Cross Examination: Okada vs. Tanahashi Is The Perfect Main Event

Kazuchika Okada and Hiroshi Tanahashi will meet again in the main event of Wrestle Kingdom 10. Both earned those spots at this week’s King of Pro Wrestling event—Okada defended...
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Kazuchika Okada and Hiroshi Tanahashi will meet again in the main event of Wrestle Kingdom 10. Both earned those spots at this week’s King of Pro Wrestling event—Okada defended the IWGP Heavyweight Championship against A.J. Styles and Tanahashi topped Tetsuya Naito to win No. 1 contendership. It’ll be their third main event together at a Wrestle Kingdom. For the fourth straight year, Okada will battle for the heavyweight title. For the sixth straight year, Tanahashi will main event the biggest New Japan show of the year.

Even though it seems like a repetitive finish , it’s exactly the right call.

Along with Shinsuke Nakamura, Okada and Tanahashi are unequivocally the top stars in New Japan. At least one of those three needs to be in the main event of every major show, and at Wrestle Kingdom, two of the three should main event unless a new star is being built à la Roman Reigns at WrestleMania 31. That’s not happening this year, and for good reason.

Okada and Tanahashi have met eight times before in singles matches. Tanahashi has a 4-3-1 record in these matches. Six of the matchups came with the heavyweight title on the line, and they’ve each won three. Although it’s been a very even rivalry, Okada still has something to accomplish: defeating Tanahashi at Wrestle Kingdom.

Okada lost to Tanahashi in the main event of Wrestle Kingdoms 7 and 9. Although they didn’t battle each other at Wrestle Kingdom 8, Tanahashi still came out on top of Okada. A fan vote was held to determine the order of the final two matches: Tanahashi’s IWGP Intercontinental Championship match against Nakamura won, relegating Okada’s heavyweight title defense against Naito to the penultimate fight of the evening. Although he beat Naito to defend the title and defeated YOSHI-HASHI in less than five minutes at Wrestle Kingdom 6, Okada said this week between the match demotion and the losses to Tanahashi, he has no good memories of Wrestle Kingdom.

This seems to be setting up for a fairly obvious story. The young Rainmaker will finally overcome the aging Once in a Century Talent, triumph over his demons, and take his rightful place as the face of the company. Tanahashi has been the top guy in New Japan for nearly ten years—which is why so many refer to him as the Japanese John Cena.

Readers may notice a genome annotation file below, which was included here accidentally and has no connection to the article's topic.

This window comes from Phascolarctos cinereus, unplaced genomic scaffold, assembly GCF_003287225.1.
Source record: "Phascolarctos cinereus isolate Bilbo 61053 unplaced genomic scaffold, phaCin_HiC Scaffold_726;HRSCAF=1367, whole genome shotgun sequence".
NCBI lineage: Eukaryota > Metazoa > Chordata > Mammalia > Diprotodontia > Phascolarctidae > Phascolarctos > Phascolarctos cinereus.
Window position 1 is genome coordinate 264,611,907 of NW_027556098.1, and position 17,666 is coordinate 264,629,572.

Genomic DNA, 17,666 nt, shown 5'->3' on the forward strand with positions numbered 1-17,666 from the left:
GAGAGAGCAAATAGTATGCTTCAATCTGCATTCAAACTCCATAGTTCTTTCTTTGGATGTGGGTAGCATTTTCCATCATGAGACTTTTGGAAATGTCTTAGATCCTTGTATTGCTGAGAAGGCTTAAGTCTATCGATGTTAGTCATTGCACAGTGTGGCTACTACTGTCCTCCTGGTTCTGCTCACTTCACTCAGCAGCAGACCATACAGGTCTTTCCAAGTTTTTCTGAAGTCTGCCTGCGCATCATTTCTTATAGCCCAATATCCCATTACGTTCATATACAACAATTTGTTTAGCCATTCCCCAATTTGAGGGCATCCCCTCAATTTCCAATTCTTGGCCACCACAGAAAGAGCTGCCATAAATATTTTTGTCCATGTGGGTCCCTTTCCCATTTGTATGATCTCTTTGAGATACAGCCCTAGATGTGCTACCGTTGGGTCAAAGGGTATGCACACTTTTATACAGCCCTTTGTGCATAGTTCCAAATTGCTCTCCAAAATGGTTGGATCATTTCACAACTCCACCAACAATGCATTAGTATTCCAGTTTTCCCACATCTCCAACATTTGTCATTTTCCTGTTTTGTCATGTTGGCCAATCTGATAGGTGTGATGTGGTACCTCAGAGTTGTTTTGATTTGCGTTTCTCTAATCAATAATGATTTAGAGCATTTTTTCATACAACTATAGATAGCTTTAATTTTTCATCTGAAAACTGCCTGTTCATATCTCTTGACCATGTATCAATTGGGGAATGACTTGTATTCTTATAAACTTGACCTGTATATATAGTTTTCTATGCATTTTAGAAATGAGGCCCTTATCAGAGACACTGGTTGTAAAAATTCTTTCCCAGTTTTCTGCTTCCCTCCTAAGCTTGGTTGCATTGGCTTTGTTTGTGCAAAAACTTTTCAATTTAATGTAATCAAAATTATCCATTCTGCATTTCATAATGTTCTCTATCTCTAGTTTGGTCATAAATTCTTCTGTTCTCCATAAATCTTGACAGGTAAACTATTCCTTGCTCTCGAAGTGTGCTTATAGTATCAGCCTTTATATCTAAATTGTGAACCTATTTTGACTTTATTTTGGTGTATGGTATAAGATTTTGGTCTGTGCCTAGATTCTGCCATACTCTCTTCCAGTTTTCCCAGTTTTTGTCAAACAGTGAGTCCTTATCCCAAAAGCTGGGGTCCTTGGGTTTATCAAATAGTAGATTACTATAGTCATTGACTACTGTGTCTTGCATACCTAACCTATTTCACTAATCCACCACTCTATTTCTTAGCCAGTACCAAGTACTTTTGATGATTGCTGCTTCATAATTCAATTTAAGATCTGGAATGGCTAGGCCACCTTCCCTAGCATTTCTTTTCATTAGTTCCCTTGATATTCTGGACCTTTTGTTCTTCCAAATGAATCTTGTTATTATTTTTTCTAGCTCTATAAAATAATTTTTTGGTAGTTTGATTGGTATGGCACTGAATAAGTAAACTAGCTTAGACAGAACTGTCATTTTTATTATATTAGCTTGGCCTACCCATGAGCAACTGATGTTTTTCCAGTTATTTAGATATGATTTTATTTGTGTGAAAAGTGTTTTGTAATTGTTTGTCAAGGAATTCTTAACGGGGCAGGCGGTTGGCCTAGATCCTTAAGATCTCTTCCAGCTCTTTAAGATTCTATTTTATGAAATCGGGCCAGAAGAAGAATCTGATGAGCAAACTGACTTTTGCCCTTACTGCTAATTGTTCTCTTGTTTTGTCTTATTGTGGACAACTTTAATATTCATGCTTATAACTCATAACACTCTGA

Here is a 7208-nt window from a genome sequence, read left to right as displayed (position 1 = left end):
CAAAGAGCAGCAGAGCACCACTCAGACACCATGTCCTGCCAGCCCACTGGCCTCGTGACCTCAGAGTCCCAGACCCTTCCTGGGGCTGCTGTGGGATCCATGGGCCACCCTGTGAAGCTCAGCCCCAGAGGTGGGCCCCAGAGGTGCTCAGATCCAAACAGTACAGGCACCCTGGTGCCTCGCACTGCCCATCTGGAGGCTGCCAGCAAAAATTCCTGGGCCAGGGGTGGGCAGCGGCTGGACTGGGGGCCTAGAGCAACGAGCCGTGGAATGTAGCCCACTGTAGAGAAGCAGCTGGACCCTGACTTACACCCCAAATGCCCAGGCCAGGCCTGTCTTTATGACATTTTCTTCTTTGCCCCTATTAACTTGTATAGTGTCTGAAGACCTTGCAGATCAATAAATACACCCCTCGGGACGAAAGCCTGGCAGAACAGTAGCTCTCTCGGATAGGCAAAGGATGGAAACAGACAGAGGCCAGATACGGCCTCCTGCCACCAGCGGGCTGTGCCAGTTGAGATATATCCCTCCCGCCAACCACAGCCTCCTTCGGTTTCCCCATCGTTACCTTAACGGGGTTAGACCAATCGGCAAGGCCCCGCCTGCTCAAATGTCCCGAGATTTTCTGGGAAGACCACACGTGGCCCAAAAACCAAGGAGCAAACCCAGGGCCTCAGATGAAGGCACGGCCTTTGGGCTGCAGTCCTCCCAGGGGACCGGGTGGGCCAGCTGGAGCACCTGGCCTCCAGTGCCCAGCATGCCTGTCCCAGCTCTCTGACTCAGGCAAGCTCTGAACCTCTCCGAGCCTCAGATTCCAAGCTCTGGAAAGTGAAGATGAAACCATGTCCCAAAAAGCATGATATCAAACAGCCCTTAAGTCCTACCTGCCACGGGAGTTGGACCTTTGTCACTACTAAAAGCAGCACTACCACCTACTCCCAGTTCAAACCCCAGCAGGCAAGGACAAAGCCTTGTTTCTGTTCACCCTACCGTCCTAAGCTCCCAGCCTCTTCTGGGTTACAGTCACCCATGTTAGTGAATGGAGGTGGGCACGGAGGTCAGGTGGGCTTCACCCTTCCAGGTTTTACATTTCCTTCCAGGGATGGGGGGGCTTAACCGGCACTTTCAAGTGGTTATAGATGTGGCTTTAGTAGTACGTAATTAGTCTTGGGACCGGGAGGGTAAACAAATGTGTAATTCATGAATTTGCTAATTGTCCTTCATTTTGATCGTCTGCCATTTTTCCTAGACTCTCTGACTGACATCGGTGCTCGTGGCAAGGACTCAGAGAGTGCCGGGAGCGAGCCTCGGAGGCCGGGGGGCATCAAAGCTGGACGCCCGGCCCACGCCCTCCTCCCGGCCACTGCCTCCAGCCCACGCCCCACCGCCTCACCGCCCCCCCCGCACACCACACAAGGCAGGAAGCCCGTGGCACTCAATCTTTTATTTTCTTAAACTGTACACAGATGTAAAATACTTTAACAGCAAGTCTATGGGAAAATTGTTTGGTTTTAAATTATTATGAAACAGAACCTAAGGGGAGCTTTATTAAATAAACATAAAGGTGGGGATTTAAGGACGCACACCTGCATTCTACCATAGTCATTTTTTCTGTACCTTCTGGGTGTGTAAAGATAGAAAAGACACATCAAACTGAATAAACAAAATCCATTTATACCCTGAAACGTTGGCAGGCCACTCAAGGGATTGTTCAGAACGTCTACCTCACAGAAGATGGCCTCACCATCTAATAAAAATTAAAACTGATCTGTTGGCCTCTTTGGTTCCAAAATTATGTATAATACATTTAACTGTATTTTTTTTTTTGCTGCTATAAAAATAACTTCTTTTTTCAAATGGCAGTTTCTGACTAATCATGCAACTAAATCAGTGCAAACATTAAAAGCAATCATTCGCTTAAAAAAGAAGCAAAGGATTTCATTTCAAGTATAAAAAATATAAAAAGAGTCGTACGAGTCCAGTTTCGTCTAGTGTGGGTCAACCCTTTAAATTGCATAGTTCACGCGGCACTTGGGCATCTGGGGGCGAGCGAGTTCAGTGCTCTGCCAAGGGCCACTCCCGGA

Much like Cena, it is amazing Tanahashi has been on top for so long. He’s won the last five Wrestle Kingdom main events. The last time he lost a match at Wrestle Kingdom, the Jacksonville Jaguars were in the NFL playoffs. It’s time for his winning streak to break.

Ever since Okada returned from TNA, he’s been pegged as the next big thing. Although he’s proven himself to be a worthy top guy, he hasn’t beaten the current top guy on the biggest stage. It looks like it’s going to happen in January, and the greatest rivalry in wrestling of the past three-and-a-half years will likely have the passing of the torch fans have been waiting for.

Other notes from King of Pro Wrestling

New Japan is not for everyone. King of Pro Wrestling was chock full of great matches, but that’s about all it had. There wasn’t much in the way of humor or popcorn segments. It was nearly four hours of wall-to-wall wrestling with a 10-minute recap segment halfway through. While that sounds great in theory, it was very difficult to sit and watch it all at once. Even though all the matches were good, it was too long and not varied enough.

The crowd wasn’t very interesting. Wrestling fans in Japan treat it differently. American fans treat pro wrestling as a sport, while Japanese fans treat it as a play – they applaud after good moves or when the match is over, but they rarely chant or cheer excessively. The chants didn’t get any more complex than the name of the wrestlers. This has good points and bad points – there were no Full Sail-esque fans putting themselves over, but there were no significant pops either.

Matt Striker has improved, but he needs to get over his WWE tenure. Striker, who wasn’t very good in WWE mostly because his style didn’t mesh with anyone else who worked there as an announcer, was a very good color commentator alongside the reliable Kevin Kelly. Striker dissected moves while nicely walking the line between unclear and excessively detailed. However, he continued to take shots at WWE, saying at one point that the workers were “wrestlers,” not “Superstars.” Although there may be some bad blood between Striker and WWE, he needs to stop pandering to the indy crowd like that. New Japan doesn’t need to be compared to WWE; it just needs to be entertaining, which it is. Let puroresu be puroresu and let sports entertainment be sports entertainment. columnist Evan Cross can be reached at . Follow him on Twitter .

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